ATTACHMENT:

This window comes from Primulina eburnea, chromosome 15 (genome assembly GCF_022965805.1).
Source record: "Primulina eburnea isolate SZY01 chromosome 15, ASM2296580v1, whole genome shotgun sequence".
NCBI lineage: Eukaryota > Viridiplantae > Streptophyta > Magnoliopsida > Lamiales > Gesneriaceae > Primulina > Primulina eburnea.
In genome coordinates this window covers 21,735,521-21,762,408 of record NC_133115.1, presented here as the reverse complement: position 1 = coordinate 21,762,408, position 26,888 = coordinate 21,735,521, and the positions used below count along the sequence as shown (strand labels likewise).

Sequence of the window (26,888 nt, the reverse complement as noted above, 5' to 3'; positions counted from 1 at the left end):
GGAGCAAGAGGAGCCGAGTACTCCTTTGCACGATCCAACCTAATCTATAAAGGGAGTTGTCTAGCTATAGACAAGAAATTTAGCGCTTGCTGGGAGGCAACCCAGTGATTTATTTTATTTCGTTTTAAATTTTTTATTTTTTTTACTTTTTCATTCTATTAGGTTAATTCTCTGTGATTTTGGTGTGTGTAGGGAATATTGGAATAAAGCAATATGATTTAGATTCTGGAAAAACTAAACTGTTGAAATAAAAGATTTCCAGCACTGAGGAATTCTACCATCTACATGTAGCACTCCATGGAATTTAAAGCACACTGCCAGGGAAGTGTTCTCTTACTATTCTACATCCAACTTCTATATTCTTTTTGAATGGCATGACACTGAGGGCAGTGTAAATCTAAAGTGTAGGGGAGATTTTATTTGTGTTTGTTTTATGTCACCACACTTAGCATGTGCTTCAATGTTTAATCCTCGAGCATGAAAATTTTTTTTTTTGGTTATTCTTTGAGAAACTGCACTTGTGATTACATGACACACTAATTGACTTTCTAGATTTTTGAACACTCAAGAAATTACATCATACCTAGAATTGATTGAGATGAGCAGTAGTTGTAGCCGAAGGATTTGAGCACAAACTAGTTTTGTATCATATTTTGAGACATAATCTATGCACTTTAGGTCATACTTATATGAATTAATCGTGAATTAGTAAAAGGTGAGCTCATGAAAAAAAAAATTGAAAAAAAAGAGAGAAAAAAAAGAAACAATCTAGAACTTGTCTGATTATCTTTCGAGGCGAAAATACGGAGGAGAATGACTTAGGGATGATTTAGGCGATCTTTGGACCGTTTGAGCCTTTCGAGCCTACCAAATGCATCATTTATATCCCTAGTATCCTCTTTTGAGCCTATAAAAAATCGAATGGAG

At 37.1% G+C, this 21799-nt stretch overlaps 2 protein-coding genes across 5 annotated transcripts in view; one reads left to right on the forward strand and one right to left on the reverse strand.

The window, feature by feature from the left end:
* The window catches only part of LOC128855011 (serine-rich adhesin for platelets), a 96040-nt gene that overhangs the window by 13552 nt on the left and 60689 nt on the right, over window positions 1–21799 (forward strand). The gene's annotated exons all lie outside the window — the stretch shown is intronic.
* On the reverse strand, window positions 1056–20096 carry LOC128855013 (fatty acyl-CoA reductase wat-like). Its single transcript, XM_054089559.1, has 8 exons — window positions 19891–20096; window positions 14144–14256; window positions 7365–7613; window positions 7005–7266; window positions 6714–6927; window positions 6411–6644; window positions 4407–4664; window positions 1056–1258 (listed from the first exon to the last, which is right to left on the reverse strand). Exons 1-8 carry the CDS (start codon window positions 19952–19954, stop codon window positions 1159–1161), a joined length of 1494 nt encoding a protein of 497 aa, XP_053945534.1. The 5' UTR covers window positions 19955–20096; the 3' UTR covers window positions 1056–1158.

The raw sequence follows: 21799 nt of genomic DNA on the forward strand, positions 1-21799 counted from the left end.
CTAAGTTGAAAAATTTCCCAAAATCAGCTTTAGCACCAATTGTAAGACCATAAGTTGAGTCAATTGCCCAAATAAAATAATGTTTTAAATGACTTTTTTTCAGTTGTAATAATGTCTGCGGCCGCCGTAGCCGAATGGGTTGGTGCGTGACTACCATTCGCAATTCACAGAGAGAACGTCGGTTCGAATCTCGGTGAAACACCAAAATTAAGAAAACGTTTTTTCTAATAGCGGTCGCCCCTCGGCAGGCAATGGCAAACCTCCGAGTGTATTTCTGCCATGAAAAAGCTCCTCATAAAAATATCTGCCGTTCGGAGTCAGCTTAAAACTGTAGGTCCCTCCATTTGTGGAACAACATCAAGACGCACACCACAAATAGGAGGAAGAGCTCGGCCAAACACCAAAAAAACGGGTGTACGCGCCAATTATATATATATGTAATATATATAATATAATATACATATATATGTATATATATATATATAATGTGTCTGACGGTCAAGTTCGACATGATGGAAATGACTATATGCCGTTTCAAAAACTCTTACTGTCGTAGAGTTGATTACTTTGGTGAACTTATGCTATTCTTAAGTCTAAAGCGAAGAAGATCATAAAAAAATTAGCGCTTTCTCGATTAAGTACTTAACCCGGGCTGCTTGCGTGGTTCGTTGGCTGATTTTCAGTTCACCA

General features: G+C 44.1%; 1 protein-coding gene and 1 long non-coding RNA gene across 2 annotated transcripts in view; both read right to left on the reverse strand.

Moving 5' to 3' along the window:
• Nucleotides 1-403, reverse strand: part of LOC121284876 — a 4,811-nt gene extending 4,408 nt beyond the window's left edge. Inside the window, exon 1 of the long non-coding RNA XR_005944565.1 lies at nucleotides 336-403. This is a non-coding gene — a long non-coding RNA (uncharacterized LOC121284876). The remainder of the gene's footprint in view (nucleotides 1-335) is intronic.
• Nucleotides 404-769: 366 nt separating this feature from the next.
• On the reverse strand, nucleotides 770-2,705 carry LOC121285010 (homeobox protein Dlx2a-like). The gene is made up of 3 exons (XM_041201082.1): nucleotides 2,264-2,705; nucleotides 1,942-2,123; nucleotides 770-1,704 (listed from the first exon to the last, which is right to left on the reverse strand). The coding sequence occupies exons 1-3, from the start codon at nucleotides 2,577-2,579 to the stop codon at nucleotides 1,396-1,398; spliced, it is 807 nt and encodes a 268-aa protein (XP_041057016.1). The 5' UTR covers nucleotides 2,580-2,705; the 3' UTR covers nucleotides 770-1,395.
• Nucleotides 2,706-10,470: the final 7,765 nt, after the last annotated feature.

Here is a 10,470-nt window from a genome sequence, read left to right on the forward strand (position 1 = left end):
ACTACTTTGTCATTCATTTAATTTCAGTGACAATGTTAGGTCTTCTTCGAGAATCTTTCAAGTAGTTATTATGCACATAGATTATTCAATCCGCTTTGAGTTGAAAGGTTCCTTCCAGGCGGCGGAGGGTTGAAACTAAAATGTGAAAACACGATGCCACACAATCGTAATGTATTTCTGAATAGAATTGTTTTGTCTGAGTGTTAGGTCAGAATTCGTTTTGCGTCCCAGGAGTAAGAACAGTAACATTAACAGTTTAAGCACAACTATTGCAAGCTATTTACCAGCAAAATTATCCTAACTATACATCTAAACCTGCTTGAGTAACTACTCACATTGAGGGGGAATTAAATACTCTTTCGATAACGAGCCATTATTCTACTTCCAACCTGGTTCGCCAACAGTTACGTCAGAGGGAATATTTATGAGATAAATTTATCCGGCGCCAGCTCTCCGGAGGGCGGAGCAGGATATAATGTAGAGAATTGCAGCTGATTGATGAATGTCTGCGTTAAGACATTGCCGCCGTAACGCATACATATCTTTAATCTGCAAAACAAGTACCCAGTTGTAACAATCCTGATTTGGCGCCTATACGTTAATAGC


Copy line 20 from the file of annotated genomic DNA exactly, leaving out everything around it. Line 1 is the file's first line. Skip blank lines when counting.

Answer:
ACTACTTTGTCATTCATTTAATTTCAGTGACAATGTTAGGTCTTCTTCGAGAATCTTTCAAGTAGTTATTATGCACATAGATTATTCAATCCGCTTTGAGTTGAAAGGTTCCTTCCAGGCGGCGGAGGGTTGAAACTAAAATGTGAAAACACGATGCCACACAATCGTAATGTATTTCTGAATAGAATTGTTTTGTCTGAGTGTTAGGTCAGAATTCGTTTTGCGTCCCAGGAGTAAGAACAGTAACATTAACAGTTTAAGCACAACTATTGCAAGCTATTTACCAGCAAAATTATCCTAACTATACATCTAAACCTGCTTGAGTAACTACTCACATTGAGGGGGAATTAAATACTCTTTCGATAACGAGCCATTATTCTACTTCCAACCTGGTTCGCCAACAGTTACGTCAGAGGGAATATTTATGAGATAAATTTATCCGGCGCCAGCTCTCCGGAGGGCGGAGCAGGATATAATGTAGAGAATTGCAGCTGATTGATGAATGTCTGCGTTAAGACATTGCCGCCGTAACGCATACATATCTTTAATCTGCAAAACAAGTACCCAGTTGTAACAATCCTGATTTGGCGCCTATACGTTAATAGC